To the right and left of the cross, and arising from lower steps in the Calvary base, are swords, the left with a round and the right with a raindrop shaped pommel, and both with downward sloping, straight quillons. The sword on the right has a triangular feature a short distance down its blade – a shield or escutcheon? And, only discovered when cleaned up and mounted inside the nave, flanking the blade of the left sword, the tools of the blacksmith: hammer and tongs.
As usual, the cross bears evidence of later re-usage, in this case initials “R E” to the left of the shaft of the cross, and “C E” to the right, and, lower down, again straddling the shaft, “I A”. Given there were relatively few surnames locally beginning with “E” except that of “Elphingstoun” it is tempting to think this might have been one of the later families to re-use the stone.

The McCulloch of Udale slab. In 2017, five of the Cullicudden stones, the Kirkmichael Tree Cross and the Kirkmichael Cross were relocated to a bare area of Kirkmichael for cleaning and repair, prior to erection in the nave. We repaired the broken slab from a McCulloch of Udale tablestone and introduced it to the set to provide a contrast between the pre-Reformation ornate crosses and a post-Reformation “symbols of mortality” stone. Although broken and eroded, when cleaned up and joined it now looks magnificent beside the entrance door to the nave. Following the Reformation, the previous symbology on gravestones became anathema, and many were broken up or disfigured. It took quite a while for the new “doom and gloom” symbology to become popular in the region. The McCullochs were generally solid financially and socially in the area, tacksmen or factors or millers, far above the humble tenant or mailer, and their gravestones reflect their social status.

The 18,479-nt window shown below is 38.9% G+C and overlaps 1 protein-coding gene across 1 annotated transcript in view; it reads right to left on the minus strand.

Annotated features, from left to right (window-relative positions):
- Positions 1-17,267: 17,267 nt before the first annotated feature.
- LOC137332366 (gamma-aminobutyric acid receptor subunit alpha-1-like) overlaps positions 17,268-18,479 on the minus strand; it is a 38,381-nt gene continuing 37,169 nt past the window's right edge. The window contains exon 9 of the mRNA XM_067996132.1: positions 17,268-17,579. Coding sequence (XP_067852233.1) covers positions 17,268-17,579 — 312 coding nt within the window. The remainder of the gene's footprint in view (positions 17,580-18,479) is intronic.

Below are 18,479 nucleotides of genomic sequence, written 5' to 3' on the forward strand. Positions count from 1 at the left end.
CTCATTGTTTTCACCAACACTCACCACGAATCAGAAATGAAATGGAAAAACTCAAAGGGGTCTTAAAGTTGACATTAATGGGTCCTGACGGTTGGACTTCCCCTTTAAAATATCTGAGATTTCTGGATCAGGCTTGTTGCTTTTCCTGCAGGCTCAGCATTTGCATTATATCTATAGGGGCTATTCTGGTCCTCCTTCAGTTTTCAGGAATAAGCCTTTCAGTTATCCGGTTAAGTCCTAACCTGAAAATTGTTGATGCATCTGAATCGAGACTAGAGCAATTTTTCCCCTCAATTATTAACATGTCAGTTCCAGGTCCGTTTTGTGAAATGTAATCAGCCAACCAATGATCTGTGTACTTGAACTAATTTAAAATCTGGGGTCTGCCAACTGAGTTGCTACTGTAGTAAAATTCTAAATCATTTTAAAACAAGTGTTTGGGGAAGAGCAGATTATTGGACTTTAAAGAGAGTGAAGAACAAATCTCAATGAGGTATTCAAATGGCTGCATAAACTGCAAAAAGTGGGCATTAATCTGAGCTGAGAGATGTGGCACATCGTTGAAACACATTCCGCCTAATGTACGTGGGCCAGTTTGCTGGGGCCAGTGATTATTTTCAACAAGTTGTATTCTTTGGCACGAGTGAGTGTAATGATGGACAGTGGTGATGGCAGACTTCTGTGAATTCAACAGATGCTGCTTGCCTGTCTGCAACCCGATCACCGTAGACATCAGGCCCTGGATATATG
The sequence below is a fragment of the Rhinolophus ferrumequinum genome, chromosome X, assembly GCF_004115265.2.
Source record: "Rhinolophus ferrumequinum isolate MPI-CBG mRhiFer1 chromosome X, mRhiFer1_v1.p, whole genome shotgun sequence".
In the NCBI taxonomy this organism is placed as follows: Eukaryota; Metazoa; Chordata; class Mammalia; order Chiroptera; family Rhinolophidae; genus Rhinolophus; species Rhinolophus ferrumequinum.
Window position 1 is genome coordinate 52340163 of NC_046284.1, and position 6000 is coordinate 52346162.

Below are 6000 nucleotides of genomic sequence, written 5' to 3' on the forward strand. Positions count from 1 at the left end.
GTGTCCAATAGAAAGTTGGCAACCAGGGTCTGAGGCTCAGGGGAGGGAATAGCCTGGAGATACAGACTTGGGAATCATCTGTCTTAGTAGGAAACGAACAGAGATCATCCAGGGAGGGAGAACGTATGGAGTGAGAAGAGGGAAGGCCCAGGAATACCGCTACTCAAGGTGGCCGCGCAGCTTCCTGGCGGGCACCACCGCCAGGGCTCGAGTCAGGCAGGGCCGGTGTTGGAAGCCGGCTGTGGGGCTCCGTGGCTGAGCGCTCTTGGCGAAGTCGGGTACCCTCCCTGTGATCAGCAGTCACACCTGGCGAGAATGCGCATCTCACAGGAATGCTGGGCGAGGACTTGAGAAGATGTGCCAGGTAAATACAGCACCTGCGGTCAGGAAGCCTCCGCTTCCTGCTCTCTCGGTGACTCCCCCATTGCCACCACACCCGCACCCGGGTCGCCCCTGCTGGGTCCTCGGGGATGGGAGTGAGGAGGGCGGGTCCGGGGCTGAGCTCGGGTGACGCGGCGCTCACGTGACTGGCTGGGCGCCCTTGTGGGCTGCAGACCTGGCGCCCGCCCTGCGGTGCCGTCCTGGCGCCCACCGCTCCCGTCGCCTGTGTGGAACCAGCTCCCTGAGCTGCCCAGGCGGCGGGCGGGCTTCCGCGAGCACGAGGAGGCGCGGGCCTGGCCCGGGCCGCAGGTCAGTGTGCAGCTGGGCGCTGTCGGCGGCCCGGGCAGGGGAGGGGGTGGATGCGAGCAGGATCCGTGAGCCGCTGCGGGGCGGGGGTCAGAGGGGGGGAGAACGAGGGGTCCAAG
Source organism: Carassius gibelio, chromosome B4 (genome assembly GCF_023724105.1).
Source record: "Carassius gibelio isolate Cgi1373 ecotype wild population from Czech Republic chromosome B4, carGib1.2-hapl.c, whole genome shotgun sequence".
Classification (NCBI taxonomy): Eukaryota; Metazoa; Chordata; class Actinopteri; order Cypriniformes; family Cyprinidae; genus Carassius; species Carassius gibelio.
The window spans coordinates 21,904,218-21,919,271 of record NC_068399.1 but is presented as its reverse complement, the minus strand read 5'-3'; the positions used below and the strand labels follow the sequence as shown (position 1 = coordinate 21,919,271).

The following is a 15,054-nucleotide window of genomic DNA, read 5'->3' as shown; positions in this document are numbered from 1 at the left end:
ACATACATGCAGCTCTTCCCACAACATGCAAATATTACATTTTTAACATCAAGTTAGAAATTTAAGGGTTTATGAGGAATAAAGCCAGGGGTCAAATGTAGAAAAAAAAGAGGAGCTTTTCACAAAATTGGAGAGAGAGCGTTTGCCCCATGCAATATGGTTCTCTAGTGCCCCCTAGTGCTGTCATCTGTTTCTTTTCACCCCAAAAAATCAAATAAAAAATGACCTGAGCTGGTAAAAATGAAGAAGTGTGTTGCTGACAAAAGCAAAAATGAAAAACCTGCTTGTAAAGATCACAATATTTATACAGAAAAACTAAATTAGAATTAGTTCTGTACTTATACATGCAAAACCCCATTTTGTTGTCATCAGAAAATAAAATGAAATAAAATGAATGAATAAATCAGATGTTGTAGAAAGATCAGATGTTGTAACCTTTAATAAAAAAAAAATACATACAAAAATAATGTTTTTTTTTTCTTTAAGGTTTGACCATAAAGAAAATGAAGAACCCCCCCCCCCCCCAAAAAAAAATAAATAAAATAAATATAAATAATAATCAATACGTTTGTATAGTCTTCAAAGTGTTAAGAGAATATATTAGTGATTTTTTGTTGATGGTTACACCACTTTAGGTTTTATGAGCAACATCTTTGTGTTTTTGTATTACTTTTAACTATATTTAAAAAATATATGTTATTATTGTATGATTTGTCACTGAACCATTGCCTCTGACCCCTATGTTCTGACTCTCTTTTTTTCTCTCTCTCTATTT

The symbols are: a handbell – rung in front of the funeral procession; an hourglass – your time is running out; a coffin – your time has in fact run out! The scroll on similar stones always reads “Memento mori” (remember death), although only the traces of letters remain here. The final layer of symbols are, on the left, the one-sided spade used to cut the turf on your grave; on the right, the shovel to excavate the soil from your grave; and in the centre the skull and crossbones to show what you turn into in the grave! All tailored as a warning to the living to correct their ways as death is just a short step away. As usual the inscription starts at the top left corner and proceeds clockwise around the perimeter of the slab until the circumference is complete, when it begins to fill the interior of the slab. There are some marvellous ligatures or joining of letters to save space and time, with THE becoming one symbol. “Here lys the body / of ISABEL McCULLOCH sp … / … [presumably spouse of] HUGH McCULLO/CH miller in Udol who died / the 20 day of / February / 1725”
The stone also bears a shield and the initials of Hugh McCulloch and his two wives, Isabel McCulloch and then Janet Young.

It is one of the great community action success stories – a heritage gem has been created from the deteriorating and damaged ornate medieval crosses by the determined activity of the community.